Multiple sources close to the $1.9M June Forest Leland Honors Program gift have told Save HSU that the Hardin-Simmons University administration used the money to pay for faculty salaries, which was a surprise to the faculty. If HSU was suddenly in such great financial shape as the CFO has claimed (despite plunging enrollment), why did the HSU administration raid the Honors program for cash?
This depleted Honors gift is something that was brought to our attention, so we aimed to be a bridge between the administration and concerned stakeholders. We believe all donor gifts are important and should be used in accordance with the gift agreement.
Attempts at Communication
We wanted to give the administration a chance to transparently clear the air with detailed information as to where the money went and why the gift was used in a way that was shocking to faculty.
For the last three weeks, Save HSU sent the HSU CFO Jodie McGaughey multiple email requests regarding the Honors program financials. He did not respond with a single word to any of the requests.
After sending two emails to every member of the Trustees also asking for detailed information, the only response came from Finance Chair Drue Pounds: “Information you are requesting about the HSU Honors program is known to those responsible for it and the program is operating as it should. You can visit the HSU website for information about the program.”
Despite being given the opportunity to clarify and respond regarding the Honors program financials, the HSU administration chose silence and the trustees opted against transparency.
A Public Call for Transparency
Faculty, staff, donors, alumni, and the HSU family want financial transparency. The only way to get it seems to be to ask questions publicly. Asking directly in private was met with silence by the CFO as well as a lack of transparency by the trustees. So, we ask the HSU administration and trustees publicly once again to provide financial transparency.
President Eric Bruntmyer and Board Chair Laura Moore, we direct these questions to you since the CFO declined to respond and the Finance Committee Chair Drue Pounds did not give transparent financial information:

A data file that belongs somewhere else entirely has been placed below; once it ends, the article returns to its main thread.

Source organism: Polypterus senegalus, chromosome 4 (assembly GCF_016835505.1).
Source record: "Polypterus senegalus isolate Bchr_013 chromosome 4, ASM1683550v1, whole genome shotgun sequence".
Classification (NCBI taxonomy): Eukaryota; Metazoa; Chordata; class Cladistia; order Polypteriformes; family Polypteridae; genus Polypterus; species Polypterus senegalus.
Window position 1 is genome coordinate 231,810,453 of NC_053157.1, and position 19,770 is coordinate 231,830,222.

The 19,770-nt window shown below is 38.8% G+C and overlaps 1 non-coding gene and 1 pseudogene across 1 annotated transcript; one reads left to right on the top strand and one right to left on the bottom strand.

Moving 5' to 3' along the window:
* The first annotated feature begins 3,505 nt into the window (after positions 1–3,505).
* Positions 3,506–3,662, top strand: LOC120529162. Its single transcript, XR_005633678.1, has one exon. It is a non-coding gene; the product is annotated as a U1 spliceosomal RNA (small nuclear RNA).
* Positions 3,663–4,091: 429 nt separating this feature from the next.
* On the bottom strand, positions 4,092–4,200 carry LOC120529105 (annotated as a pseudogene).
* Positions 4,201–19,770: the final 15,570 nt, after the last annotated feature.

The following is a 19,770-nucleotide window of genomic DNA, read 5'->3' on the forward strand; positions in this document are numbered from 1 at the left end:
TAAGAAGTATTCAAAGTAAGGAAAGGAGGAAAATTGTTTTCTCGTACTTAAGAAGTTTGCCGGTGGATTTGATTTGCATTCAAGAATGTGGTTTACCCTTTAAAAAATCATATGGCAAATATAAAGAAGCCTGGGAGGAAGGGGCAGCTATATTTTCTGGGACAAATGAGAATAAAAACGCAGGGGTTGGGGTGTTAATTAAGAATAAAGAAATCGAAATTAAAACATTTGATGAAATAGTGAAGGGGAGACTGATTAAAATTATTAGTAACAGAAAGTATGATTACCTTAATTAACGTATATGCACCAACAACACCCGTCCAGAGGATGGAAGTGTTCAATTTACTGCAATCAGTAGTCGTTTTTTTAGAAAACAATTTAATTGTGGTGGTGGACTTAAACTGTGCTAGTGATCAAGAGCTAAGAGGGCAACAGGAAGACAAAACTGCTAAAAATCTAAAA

- Will you please tell the HSU family the truth regarding what happened to the $1.9M June Forest Leland Honors Program gift?
- Will you please provide details surrounding the Honors program financials?
- What happened to the money that was used by the HSU administration? Did the trustees approve this?
- How come the faculty were not involved in the decision making nor made aware until after the money was spent?
Finally, critics of the Save HSU movement often say, “Why don’t you bring your concerns directly the HSU administration or trustees? Why do you air questions publicly instead of taking up the problem privately?”
This honors program situation is an example once again of why we have to ask questions publicly. When we ask questions privately, (and repeatedly over several weeks in this case) we are not given transparent answers. Instead, we are met with utter silence. This is no way for a Christian university to treat concerned alumni and donors.
The administration and many trustees have privately and publicly accused Save HSU of not having the university’s best interest at heart and often act as if we would just come to them privately with our concerns, then we could work things out. We find this disingenuous on their part, based on repeated experiences like the one outlined above. Transparency and openness are what’s in the best interest of Hardin-Simmons, and the quicker the administration and trustees realize this, the better.
The lack of transparency will not deter us from asking questions though. We will continue to ask questions on behalf of faculty, staff, students, donors, alumni, and concerned stakeholders who love Hardin-Simmons.
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